Chopstick Cinema

Celeste Heiter's Adventures in Asian Food & Film

Beverages to Go With My Korean Dinner

Korea produces several types of spirits, including yakju, a liquor fermented from rice; soju, a clear, strong distilled liquor made from sweet potatoes; takju, a thick, unfiltered liquor fermented from grain; a variety of fruit wines made from plums, cherries, and pomegranates, and certain types of medicinal spirits distilled from herbs, seeds and roots such as ginseng.

Drinking etiquette in Korea requires pouring beverages for each other. Younger people pour for their elders, and those with lower rank pour for their superiors. When pouring, the right sleeve should be held in place with the left hand, and glasses should never be allowed to run dry.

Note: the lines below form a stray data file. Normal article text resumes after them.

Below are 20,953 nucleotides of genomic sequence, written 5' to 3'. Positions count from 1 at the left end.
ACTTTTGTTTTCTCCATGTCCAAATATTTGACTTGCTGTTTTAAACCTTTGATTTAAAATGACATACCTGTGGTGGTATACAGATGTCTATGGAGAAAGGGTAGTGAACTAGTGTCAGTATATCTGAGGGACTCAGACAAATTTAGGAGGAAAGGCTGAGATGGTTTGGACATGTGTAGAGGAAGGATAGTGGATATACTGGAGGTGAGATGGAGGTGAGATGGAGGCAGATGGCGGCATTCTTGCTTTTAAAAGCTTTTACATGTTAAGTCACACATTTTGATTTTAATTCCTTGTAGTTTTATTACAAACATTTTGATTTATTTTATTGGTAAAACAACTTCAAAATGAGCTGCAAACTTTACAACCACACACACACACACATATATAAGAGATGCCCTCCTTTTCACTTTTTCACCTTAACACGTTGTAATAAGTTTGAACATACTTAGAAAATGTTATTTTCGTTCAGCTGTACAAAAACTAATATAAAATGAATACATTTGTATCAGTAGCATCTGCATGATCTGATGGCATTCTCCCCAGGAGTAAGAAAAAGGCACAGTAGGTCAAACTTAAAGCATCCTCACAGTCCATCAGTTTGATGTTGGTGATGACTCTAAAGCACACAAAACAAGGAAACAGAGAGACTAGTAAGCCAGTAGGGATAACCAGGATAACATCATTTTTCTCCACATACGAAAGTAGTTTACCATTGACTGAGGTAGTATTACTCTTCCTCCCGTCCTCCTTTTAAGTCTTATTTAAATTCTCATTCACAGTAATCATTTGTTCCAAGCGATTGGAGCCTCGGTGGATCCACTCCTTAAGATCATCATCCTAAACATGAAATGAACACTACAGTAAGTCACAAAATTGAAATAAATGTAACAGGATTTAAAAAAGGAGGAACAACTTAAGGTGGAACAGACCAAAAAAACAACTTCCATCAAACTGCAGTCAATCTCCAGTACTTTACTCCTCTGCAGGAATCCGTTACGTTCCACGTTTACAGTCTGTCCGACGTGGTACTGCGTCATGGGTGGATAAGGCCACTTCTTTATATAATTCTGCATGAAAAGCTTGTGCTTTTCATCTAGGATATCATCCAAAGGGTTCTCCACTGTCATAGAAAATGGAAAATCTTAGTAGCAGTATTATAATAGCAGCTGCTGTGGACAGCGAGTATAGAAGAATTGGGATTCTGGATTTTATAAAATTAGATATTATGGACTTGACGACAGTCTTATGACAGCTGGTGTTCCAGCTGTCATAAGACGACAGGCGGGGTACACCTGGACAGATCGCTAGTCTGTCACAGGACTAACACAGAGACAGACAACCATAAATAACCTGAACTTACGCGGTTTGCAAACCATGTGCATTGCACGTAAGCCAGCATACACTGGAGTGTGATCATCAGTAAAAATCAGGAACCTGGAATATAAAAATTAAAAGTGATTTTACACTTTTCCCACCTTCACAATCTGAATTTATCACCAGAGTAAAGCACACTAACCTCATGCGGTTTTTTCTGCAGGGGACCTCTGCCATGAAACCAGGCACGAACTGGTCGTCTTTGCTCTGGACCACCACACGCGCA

A popular Korean hangover cure called baejangguk is a broth made from beef bone and marrow, cabbage leaves and clotted ox blood. Baejangguk is often served by pubs in the early hours of the business day.